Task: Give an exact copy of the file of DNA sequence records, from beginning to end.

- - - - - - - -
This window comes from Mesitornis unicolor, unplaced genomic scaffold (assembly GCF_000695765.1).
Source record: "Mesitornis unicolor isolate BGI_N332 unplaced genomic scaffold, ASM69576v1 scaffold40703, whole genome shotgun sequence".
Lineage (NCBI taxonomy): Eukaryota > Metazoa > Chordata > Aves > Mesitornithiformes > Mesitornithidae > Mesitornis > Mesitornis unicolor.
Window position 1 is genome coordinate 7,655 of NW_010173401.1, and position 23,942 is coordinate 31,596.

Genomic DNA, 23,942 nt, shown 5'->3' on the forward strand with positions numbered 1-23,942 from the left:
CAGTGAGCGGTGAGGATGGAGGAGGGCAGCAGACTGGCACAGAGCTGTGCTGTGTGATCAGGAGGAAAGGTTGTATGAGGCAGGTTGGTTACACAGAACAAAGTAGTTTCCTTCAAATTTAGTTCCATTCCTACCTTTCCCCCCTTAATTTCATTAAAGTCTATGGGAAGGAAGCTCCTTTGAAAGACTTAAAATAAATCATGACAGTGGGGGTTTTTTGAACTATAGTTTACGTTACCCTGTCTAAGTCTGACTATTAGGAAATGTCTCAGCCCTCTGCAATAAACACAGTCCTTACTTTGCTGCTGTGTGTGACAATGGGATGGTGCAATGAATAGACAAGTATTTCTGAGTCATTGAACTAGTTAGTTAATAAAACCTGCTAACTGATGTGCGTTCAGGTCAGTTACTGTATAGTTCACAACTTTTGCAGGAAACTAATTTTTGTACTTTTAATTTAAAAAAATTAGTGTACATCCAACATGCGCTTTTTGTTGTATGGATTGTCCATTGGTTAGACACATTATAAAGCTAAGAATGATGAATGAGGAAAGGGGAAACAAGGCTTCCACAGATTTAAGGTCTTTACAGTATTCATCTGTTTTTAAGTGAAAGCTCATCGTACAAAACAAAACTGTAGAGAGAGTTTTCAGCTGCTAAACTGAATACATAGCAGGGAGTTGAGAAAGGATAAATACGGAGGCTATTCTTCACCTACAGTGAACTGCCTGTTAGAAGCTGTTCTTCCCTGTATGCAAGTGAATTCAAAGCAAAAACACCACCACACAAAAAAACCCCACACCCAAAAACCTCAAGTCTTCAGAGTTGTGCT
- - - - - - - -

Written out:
This window comes from Mesitornis unicolor, unplaced genomic scaffold (assembly GCF_000695765.1).
Source record: "Mesitornis unicolor isolate BGI_N332 unplaced genomic scaffold, ASM69576v1 scaffold40703, whole genome shotgun sequence".
Lineage (NCBI taxonomy): Eukaryota > Metazoa > Chordata > Aves > Mesitornithiformes > Mesitornithidae > Mesitornis > Mesitornis unicolor.
Window position 1 is genome coordinate 7,655 of NW_010173401.1, and position 23,942 is coordinate 31,596.

Genomic DNA, 23,942 nt, shown 5'->3' on the forward strand with positions numbered 1-23,942 from the left:
CAGTGAGCGGTGAGGATGGAGGAGGGCAGCAGACTGGCACAGAGCTGTGCTGTGTGATCAGGAGGAAAGGTTGTATGAGGCAGGTTGGTTACACAGAACAAAGTAGTTTCCTTCAAATTTAGTTCCATTCCTACCTTTCCCCCCTTAATTTCATTAAAGTCTATGGGAAGGAAGCTCCTTTGAAAGACTTAAAATAAATCATGACAGTGGGGGTTTTTTGAACTATAGTTTACGTTACCCTGTCTAAGTCTGACTATTAGGAAATGTCTCAGCCCTCTGCAATAAACACAGTCCTTACTTTGCTGCTGTGTGTGACAATGGGATGGTGCAATGAATAGACAAGTATTTCTGAGTCATTGAACTAGTTAGTTAATAAAACCTGCTAACTGATGTGCGTTCAGGTCAGTTACTGTATAGTTCACAACTTTTGCAGGAAACTAATTTTTGTACTTTTAATTTAAAAAAATTAGTGTACATCCAACATGCGCTTTTTGTTGTATGGATTGTCCATTGGTTAGACACATTATAAAGCTAAGAATGATGAATGAGGAAAGGGGAAACAAGGCTTCCACAGATTTAAGGTCTTTACAGTATTCATCTGTTTTTAAGTGAAAGCTCATCGTACAAAACAAAACTGTAGAGAGAGTTTTCAGCTGCTAAACTGAATACATAGCAGGGAGTTGAGAAAGGATAAATACGGAGGCTATTCTTCACCTACAGTGAACTGCCTGTTAGAAGCTGTTCTTCCCTGTATGCAAGTGAATTCAAAGCAAAAACACCACCACACAAAAAAACCCCACACCCAAAAACCTCAAGTCTTCAGAGTTGTGCT